From an investment perspective, Emerging Markets (EM) are turning out to be the big disappointment the year. All major asset classes in EM category are underperforming their peers in Developing Nations YTD. Even the currency of fast-growing China, yuan has fallen 6% vs the dollar. JP Morgan, Citi and Morgan Stanley are throwing in the towel on their glowing EM buy recommendations issued at the beginning of the year. Soon, savvy fund managers will be picking and choosing among the wreckage called Developing Nations to identify distressed assets, to pounce, when defaults start.
The conditions are somewhat akin to 2013, those unforgettable days of the taper tantrum post-Bernanke blooper, when a Morgan Stanley financial analyst coined the term “Fragile Five” to describe emerging market economies that are too dependent on unreliable foreign investment to finance their growth ambitions. These countries were Brazil, India, Indonesia, South Africa, and Turkey.
Fast forward to 2021, and US bond yields and the Dollar Index are on the march again, only to take a breather on account of geo-political tensions and the shock created by the suspension of J&J jabs. There is little doubt that both will continue to rise through summer months. Therefore, fragility of those Developing Nations with weak external balances and meagre Central Bank FX reserves will soon emerge on investors’ radar.
Yet, this time it is different. And, not in a positive sense of the phrase. It is different because leaving aside US yields and the Dollar Index, most EMs are falling off the cliff, largely because they are withering under the assault of Covid-19. Africa and parts of LatAm are turning into purgatories for innocent homo sapiens to get a taste of hell, connected to ventilators gasping for a last breath of oxygen.
Allow me to propose a new phrase for those countries the assets of which will be subject to a run: The Sick Three. These are India, Brazil and Turkey.
While countless countries have set-backs in their battle against Covid-19, I picked these three for two main reasons. First, they do have systemic importance to the EM universe. India and Brazil feature prominently in EM indices, while Turkey is likely to cause contagion, if she suffers yet another Balance of Payments breakdown. However the second reason is more important. All three are losing the war against Covid-19, because of poor and callous political leadership bordering on crimes against humanity.
In India, The government has mainly attributed the big rise in cases to a reluctance to wear marks and crowding, while Mr. Modi is still convening large election rallies, refusing to ban huge Hindu religious festivals.
Still, it has refused to call off a mass gathering of Hindu devotees for a festival and its ministers are addressing tens of thousands of largely mask-less people in election rallies.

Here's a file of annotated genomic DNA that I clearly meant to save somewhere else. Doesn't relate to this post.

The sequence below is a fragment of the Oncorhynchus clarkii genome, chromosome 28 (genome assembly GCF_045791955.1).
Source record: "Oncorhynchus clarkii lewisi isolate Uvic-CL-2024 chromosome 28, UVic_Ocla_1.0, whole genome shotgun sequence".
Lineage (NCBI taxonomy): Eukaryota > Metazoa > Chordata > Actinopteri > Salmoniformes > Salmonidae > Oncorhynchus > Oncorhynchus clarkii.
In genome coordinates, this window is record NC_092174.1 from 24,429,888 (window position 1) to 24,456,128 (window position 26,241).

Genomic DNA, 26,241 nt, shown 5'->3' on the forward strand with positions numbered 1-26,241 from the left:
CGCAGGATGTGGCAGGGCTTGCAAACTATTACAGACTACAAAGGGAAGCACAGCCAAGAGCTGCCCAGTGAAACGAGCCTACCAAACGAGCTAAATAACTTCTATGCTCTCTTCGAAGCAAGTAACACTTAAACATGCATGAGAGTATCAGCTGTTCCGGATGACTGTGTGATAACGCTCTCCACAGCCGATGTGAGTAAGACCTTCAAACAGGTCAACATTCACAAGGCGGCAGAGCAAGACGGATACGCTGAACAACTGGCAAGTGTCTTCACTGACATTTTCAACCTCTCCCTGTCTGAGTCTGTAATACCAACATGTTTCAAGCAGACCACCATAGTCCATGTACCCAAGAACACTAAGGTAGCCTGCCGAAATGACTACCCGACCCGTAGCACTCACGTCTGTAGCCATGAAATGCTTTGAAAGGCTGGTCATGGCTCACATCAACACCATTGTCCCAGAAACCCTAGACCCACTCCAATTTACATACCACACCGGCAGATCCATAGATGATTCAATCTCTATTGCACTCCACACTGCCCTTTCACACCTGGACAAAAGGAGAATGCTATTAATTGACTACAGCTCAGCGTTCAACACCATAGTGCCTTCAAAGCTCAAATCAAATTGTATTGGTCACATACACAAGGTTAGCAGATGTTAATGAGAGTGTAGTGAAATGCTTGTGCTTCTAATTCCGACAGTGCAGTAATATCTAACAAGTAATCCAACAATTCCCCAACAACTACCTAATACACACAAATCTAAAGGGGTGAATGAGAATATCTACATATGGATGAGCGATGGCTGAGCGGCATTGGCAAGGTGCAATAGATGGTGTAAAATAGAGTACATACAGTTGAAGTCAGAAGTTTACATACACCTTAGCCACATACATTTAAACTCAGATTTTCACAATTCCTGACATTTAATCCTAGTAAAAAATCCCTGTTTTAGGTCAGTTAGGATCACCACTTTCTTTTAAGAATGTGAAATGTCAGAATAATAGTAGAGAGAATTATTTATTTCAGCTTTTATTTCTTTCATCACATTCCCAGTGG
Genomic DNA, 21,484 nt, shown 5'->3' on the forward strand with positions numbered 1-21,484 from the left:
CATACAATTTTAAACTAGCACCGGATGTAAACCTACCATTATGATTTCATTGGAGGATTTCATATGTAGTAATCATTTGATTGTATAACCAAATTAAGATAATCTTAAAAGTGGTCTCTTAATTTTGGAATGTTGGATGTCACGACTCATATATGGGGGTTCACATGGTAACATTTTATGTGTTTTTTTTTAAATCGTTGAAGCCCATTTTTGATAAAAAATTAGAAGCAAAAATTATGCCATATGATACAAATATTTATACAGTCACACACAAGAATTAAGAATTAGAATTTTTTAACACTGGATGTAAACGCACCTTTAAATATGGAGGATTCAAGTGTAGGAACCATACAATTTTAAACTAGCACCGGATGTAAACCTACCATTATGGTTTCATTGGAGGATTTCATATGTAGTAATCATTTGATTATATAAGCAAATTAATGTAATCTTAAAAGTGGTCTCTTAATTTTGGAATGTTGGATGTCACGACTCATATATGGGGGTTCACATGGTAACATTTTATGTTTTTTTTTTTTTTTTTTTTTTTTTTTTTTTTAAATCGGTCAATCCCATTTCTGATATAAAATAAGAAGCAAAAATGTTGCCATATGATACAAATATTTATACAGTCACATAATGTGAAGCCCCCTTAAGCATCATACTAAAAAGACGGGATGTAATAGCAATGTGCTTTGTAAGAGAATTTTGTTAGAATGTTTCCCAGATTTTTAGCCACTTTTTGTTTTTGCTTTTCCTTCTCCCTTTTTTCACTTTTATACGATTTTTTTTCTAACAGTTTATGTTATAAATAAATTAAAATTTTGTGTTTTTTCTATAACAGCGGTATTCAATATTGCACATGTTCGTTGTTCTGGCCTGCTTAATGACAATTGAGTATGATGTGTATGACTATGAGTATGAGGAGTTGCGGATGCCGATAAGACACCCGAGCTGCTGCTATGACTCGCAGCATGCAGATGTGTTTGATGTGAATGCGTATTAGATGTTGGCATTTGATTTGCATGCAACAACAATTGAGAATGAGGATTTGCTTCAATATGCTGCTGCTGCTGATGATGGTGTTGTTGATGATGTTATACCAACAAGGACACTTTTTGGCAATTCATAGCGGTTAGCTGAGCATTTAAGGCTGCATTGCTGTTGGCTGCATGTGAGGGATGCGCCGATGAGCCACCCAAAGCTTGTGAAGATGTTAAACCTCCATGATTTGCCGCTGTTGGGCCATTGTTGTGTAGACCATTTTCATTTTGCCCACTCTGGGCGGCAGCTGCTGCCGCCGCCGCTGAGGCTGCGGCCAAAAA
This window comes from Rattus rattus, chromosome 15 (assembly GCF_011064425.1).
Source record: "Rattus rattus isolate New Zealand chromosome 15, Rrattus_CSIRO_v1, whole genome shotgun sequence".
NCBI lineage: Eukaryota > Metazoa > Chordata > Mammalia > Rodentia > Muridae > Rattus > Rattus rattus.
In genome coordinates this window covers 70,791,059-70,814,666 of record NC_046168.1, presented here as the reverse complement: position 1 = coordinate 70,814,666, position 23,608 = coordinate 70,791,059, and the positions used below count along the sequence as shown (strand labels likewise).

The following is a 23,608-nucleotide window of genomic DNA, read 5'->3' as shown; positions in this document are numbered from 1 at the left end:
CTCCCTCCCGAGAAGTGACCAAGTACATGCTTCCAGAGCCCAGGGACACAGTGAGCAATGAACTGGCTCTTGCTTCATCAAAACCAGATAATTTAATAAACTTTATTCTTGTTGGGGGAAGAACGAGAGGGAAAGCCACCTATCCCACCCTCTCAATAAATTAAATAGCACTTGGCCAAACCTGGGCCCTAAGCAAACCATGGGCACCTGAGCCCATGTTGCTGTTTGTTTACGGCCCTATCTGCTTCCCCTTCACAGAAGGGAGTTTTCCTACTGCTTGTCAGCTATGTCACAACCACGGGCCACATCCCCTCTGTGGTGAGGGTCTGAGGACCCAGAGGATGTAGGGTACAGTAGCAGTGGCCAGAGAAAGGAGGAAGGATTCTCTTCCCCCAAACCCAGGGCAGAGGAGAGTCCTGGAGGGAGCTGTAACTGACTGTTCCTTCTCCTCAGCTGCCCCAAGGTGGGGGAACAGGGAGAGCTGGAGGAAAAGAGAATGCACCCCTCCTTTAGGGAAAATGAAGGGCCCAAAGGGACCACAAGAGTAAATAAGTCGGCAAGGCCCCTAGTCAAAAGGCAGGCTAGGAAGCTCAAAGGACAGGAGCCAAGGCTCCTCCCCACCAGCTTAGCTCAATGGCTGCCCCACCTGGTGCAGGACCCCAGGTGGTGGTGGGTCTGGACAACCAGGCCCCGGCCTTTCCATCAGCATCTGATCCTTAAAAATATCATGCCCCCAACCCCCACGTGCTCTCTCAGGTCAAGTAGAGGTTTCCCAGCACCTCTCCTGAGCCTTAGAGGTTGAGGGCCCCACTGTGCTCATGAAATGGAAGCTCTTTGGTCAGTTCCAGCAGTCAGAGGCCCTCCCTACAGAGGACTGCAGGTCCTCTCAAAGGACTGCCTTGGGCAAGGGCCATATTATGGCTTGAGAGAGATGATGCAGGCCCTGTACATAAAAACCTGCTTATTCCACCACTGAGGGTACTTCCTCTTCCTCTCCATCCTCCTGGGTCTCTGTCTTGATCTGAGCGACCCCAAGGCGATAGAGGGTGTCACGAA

A scientist at the National Institute of Epidemiology said more evidence was needed to directly link the rise in cases to the variants, but that anecdotally that seemed to be the case.
“There are in-vitro experiments which can also tell us about the infectivity, the severity, how lethal it is, etc., but those are not completed yet, they are ongoing,” said Tarun Bhatnagar.
But with crowding still common in many regions of India, “we are about to find out just how dangerous this strain is”, said Om Srivastava, head of infectious diseases at Mumbai’s Jaslok Hospital who also advises India’s worst-hit Maharashtra state.
In Brazil, Bolsonaro has backed off his criticism of COVID-19 vaccines, but he continues to attack governors attempting lockdowns and even milder measures, accusing them without proof of killing more with those restrictions than the virus itself.
COVID-19 has taken more than 345,000 lives in Brazil, second only to the United States. One in four deaths from the pandemic this week were in Brazil, where a brutal wave is overwhelming hospitals and setting records of more than 4,000 deaths per day.
“What you are dealing with here is a raging inferno of an outbreak,” said Bruce Aylward, senior adviser to the director general of the World Health Organization, in a public briefing.
For Turkey, Al Jazeera reports: Medical professionals warn that Turkey’s COVID-19 crisis could be even more severe than official statistics suggest, as new restrictions come into effect to tackle record case numbers and Russia bans flights to the country.
President Recep Tayyip Erdogan announced new measures on Tuesday after Turkey recorded 59,187 new cases the day before, among the highest in the world per capita and more than double the daily figure reported two weeks prior.
Dr Vedat Bulut, general secretary of the Turkish Medical Association (TMA), said the government has prioritised profits over saving lives in its handling of the crisis, with cases spiralling since previous restrictions were eased in early March. He said they had been too late in redoubling measures, and as a result there had been hundreds of preventable deaths.
So far, fund managers largely ignored the magnitude of the Covid-19 outbreaks in Developed Nations, which have the fiscal and monetary tools to deal with the economic fall out.
India, Brazil and Turkey don’t. Neither can their citizens work from home. All three depend at different degrees on tourism. All three are known for very bad income inequality and poor social safety nets. All three are poised to experience social discord.
Very soon, the plight of their people will become the losses of fund managers and banks that lend to them.
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